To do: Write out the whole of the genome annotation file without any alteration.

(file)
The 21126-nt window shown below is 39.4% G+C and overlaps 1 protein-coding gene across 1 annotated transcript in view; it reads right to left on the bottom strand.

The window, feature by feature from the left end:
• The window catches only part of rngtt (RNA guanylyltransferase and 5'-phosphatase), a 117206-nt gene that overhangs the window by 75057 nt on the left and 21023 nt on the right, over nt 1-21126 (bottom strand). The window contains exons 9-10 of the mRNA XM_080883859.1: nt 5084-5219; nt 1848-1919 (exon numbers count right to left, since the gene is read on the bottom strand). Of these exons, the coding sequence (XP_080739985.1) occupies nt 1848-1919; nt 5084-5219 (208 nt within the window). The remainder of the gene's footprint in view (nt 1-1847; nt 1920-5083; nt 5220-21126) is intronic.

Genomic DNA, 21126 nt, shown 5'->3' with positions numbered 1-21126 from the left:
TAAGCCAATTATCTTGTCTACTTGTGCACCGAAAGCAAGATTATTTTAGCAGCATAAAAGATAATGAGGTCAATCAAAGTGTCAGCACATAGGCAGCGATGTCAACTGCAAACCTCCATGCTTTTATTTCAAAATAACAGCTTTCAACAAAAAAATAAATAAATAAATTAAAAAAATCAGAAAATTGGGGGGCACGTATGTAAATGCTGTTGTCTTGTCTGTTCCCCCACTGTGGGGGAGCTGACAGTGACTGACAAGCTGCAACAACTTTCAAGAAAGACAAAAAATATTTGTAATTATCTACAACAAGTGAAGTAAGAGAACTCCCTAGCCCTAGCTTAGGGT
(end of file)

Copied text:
The 21126-nt window shown below is 39.4% G+C and overlaps 1 protein-coding gene across 1 annotated transcript in view; it reads right to left on the bottom strand.

The window, feature by feature from the left end:
• The window catches only part of rngtt (RNA guanylyltransferase and 5'-phosphatase), a 117206-nt gene that overhangs the window by 75057 nt on the left and 21023 nt on the right, over nt 1-21126 (bottom strand). The window contains exons 9-10 of the mRNA XM_080883859.1: nt 5084-5219; nt 1848-1919 (exon numbers count right to left, since the gene is read on the bottom strand). Of these exons, the coding sequence (XP_080739985.1) occupies nt 1848-1919; nt 5084-5219 (208 nt within the window). The remainder of the gene's footprint in view (nt 1-1847; nt 1920-5083; nt 5220-21126) is intronic.

Genomic DNA, 21126 nt, shown 5'->3' with positions numbered 1-21126 from the left:
TAAGCCAATTATCTTGTCTACTTGTGCACCGAAAGCAAGATTATTTTAGCAGCATAAAAGATAATGAGGTCAATCAAAGTGTCAGCACATAGGCAGCGATGTCAACTGCAAACCTCCATGCTTTTATTTCAAAATAACAGCTTTCAACAAAAAAATAAATAAATAAATTAAAAAAATCAGAAAATTGGGGGGCACGTATGTAAATGCTGTTGTCTTGTCTGTTCCCCCACTGTGGGGGAGCTGACAGTGACTGACAAGCTGCAACAACTTTCAAGAAAGACAAAAAATATTTGTAATTATCTACAACAAGTGAAGTAAGAGAACTCCCTAGCCCTAGCTTAGGGT